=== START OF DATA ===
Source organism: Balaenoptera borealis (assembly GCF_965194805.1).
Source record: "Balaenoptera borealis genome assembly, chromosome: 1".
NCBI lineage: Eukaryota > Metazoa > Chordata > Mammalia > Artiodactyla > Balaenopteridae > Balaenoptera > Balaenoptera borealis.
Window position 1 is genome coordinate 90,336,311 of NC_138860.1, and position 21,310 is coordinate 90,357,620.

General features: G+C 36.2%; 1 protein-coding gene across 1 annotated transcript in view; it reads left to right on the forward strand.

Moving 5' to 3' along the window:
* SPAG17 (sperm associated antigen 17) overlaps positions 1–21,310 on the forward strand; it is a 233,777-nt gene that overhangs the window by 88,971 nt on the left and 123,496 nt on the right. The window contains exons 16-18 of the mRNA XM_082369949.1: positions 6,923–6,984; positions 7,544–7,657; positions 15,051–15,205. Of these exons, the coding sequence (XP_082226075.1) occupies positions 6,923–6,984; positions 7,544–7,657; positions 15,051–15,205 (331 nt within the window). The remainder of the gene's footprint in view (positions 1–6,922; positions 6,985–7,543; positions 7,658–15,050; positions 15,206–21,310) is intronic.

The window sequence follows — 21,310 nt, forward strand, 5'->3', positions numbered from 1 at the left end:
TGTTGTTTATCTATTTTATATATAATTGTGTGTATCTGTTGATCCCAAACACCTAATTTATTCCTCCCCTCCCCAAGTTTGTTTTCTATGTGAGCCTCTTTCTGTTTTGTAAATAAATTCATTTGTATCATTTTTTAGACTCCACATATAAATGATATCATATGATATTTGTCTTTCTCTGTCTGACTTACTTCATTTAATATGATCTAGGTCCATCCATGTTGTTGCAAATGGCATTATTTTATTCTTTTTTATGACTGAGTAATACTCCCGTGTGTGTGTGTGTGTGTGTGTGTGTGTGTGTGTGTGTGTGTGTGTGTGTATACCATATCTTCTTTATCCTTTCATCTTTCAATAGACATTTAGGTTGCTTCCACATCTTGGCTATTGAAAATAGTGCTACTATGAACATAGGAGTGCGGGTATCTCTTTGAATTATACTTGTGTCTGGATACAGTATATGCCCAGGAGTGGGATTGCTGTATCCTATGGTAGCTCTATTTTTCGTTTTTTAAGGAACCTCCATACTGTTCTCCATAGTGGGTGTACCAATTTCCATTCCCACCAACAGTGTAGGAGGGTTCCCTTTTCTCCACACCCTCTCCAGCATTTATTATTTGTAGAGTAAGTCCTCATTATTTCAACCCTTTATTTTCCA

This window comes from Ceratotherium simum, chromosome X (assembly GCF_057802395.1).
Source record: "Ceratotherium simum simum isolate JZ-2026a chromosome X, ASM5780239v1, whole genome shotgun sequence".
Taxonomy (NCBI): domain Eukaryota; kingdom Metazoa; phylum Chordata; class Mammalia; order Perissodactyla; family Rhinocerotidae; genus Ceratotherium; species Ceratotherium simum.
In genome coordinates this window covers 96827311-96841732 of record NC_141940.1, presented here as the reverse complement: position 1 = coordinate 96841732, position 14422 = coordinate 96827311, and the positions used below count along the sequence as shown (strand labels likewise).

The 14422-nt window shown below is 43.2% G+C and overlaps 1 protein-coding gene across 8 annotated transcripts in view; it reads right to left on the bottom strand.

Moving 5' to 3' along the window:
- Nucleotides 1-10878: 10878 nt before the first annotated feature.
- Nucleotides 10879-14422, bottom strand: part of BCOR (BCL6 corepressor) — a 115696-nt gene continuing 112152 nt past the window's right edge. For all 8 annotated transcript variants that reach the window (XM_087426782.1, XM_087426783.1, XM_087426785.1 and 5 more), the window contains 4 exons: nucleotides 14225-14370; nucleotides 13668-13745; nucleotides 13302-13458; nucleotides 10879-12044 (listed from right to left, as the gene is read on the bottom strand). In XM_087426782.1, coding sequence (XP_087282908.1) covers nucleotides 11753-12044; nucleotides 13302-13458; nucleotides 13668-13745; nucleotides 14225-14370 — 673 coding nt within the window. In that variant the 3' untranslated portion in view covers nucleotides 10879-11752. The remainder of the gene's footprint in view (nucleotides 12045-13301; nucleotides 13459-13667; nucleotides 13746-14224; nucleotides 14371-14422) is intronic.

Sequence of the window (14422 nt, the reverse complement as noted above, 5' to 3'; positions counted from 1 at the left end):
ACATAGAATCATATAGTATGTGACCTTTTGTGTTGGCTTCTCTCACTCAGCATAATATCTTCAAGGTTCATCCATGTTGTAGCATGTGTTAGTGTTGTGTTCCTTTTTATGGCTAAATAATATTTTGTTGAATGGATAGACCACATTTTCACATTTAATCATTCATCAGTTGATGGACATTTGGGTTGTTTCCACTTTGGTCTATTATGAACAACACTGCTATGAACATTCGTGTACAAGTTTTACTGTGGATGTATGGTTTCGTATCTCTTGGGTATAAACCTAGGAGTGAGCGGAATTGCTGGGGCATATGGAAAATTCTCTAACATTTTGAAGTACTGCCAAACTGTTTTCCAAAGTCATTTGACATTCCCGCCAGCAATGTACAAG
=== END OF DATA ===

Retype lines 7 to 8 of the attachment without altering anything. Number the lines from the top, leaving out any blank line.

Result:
* SPAG17 (sperm associated antigen 17) overlaps positions 1–21,310 on the forward strand; it is a 233,777-nt gene that overhangs the window by 88,971 nt on the left and 123,496 nt on the right. The window contains exons 16-18 of the mRNA XM_082369949.1: positions 6,923–6,984; positions 7,544–7,657; positions 15,051–15,205. Of these exons, the coding sequence (XP_082226075.1) occupies positions 6,923–6,984; positions 7,544–7,657; positions 15,051–15,205 (331 nt within the window). The remainder of the gene's footprint in view (positions 1–6,922; positions 6,985–7,543; positions 7,658–15,050; positions 15,206–21,310) is intronic.

The window sequence follows — 21,310 nt, forward strand, 5'->3', positions numbered from 1 at the left end: